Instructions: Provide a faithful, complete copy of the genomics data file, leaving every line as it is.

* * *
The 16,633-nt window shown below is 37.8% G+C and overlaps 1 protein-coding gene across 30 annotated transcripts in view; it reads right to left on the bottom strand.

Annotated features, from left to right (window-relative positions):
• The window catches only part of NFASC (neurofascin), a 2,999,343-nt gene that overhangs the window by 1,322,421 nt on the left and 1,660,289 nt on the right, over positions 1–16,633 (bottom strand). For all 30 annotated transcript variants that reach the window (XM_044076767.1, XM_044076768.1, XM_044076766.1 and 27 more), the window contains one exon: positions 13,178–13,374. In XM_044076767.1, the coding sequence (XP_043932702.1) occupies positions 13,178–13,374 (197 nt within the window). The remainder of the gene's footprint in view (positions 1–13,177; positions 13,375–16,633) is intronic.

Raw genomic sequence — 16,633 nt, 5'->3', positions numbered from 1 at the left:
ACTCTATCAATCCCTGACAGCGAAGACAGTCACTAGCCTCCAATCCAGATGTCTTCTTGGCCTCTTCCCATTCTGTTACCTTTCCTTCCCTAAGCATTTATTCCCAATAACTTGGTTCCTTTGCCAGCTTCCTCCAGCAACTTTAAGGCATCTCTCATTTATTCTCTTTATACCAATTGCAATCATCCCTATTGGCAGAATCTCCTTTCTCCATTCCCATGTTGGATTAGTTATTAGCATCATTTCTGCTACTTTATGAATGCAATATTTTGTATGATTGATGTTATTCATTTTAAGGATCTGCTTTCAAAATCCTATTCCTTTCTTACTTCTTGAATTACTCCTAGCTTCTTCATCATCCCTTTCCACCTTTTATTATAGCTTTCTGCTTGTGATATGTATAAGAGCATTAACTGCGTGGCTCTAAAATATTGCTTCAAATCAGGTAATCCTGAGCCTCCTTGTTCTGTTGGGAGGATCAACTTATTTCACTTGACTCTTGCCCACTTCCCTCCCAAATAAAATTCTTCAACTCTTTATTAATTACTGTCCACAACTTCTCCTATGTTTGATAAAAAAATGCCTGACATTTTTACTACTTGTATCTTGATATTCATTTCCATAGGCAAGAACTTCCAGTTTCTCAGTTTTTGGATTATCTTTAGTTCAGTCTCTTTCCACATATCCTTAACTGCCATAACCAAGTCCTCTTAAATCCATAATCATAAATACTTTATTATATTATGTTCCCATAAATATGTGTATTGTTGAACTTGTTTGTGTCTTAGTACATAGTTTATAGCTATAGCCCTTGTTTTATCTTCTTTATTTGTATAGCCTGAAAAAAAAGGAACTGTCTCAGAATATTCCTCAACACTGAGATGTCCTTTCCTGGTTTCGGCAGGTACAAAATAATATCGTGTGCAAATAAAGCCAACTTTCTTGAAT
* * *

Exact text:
The 16,633-nt window shown below is 37.8% G+C and overlaps 1 protein-coding gene across 30 annotated transcripts in view; it reads right to left on the bottom strand.

Annotated features, from left to right (window-relative positions):
• The window catches only part of NFASC (neurofascin), a 2,999,343-nt gene that overhangs the window by 1,322,421 nt on the left and 1,660,289 nt on the right, over positions 1–16,633 (bottom strand). For all 30 annotated transcript variants that reach the window (XM_044076767.1, XM_044076768.1, XM_044076766.1 and 27 more), the window contains one exon: positions 13,178–13,374. In XM_044076767.1, the coding sequence (XP_043932702.1) occupies positions 13,178–13,374 (197 nt within the window). The remainder of the gene's footprint in view (positions 1–13,177; positions 13,375–16,633) is intronic.

Raw genomic sequence — 16,633 nt, 5'->3', positions numbered from 1 at the left:
ACTCTATCAATCCCTGACAGCGAAGACAGTCACTAGCCTCCAATCCAGATGTCTTCTTGGCCTCTTCCCATTCTGTTACCTTTCCTTCCCTAAGCATTTATTCCCAATAACTTGGTTCCTTTGCCAGCTTCCTCCAGCAACTTTAAGGCATCTCTCATTTATTCTCTTTATACCAATTGCAATCATCCCTATTGGCAGAATCTCCTTTCTCCATTCCCATGTTGGATTAGTTATTAGCATCATTTCTGCTACTTTATGAATGCAATATTTTGTATGATTGATGTTATTCATTTTAAGGATCTGCTTTCAAAATCCTATTCCTTTCTTACTTCTTGAATTACTCCTAGCTTCTTCATCATCCCTTTCCACCTTTTATTATAGCTTTCTGCTTGTGATATGTATAAGAGCATTAACTGCGTGGCTCTAAAATATTGCTTCAAATCAGGTAATCCTGAGCCTCCTTGTTCTGTTGGGAGGATCAACTTATTTCACTTGACTCTTGCCCACTTCCCTCCCAAATAAAATTCTTCAACTCTTTATTAATTACTGTCCACAACTTCTCCTATGTTTGATAAAAAAATGCCTGACATTTTTACTACTTGTATCTTGATATTCATTTCCATAGGCAAGAACTTCCAGTTTCTCAGTTTTTGGATTATCTTTAGTTCAGTCTCTTTCCACATATCCTTAACTGCCATAACCAAGTCCTCTTAAATCCATAATCATAAATACTTTATTATATTATGTTCCCATAAATATGTGTATTGTTGAACTTGTTTGTGTCTTAGTACATAGTTTATAGCTATAGCCCTTGTTTTATCTTCTTTATTTGTATAGCCTGAAAAAAAAGGAACTGTCTCAGAATATTCCTCAACACTGAGATGTCCTTTCCTGGTTTCGGCAGGTACAAAATAATATCGTGTGCAAATAAAGCCAACTTTCTTGAAT